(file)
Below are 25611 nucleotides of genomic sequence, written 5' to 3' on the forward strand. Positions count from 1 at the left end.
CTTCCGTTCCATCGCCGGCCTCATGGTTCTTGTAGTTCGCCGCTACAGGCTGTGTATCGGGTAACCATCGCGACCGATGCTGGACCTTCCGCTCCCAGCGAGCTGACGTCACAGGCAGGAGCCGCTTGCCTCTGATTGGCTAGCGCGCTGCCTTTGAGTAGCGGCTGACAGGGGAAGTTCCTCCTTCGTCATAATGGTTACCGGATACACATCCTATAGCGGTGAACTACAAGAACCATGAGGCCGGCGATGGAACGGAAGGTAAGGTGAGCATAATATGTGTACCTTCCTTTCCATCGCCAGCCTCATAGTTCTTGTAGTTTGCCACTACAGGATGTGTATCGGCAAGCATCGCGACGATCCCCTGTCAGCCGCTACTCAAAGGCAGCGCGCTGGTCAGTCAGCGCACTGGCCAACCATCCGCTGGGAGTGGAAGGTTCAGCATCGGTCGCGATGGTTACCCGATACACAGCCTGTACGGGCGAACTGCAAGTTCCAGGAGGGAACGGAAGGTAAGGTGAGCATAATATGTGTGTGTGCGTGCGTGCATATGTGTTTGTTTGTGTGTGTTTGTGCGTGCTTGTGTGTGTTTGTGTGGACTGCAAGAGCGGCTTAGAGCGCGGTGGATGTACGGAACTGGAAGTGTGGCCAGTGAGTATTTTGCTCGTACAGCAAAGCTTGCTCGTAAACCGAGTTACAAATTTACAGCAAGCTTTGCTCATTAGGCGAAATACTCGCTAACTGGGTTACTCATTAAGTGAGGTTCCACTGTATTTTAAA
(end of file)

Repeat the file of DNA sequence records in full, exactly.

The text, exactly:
Below are 25611 nucleotides of genomic sequence, written 5' to 3' on the forward strand. Positions count from 1 at the left end.
CTTCCGTTCCATCGCCGGCCTCATGGTTCTTGTAGTTCGCCGCTACAGGCTGTGTATCGGGTAACCATCGCGACCGATGCTGGACCTTCCGCTCCCAGCGAGCTGACGTCACAGGCAGGAGCCGCTTGCCTCTGATTGGCTAGCGCGCTGCCTTTGAGTAGCGGCTGACAGGGGAAGTTCCTCCTTCGTCATAATGGTTACCGGATACACATCCTATAGCGGTGAACTACAAGAACCATGAGGCCGGCGATGGAACGGAAGGTAAGGTGAGCATAATATGTGTACCTTCCTTTCCATCGCCAGCCTCATAGTTCTTGTAGTTTGCCACTACAGGATGTGTATCGGCAAGCATCGCGACGATCCCCTGTCAGCCGCTACTCAAAGGCAGCGCGCTGGTCAGTCAGCGCACTGGCCAACCATCCGCTGGGAGTGGAAGGTTCAGCATCGGTCGCGATGGTTACCCGATACACAGCCTGTACGGGCGAACTGCAAGTTCCAGGAGGGAACGGAAGGTAAGGTGAGCATAATATGTGTGTGTGCGTGCGTGCATATGTGTTTGTTTGTGTGTGTTTGTGCGTGCTTGTGTGTGTTTGTGTGGACTGCAAGAGCGGCTTAGAGCGCGGTGGATGTACGGAACTGGAAGTGTGGCCAGTGAGTATTTTGCTCGTACAGCAAAGCTTGCTCGTAAACCGAGTTACAAATTTACAGCAAGCTTTGCTCATTAGGCGAAATACTCGCTAACTGGGTTACTCATTAAGTGAGGTTCCACTGTATTTTAAA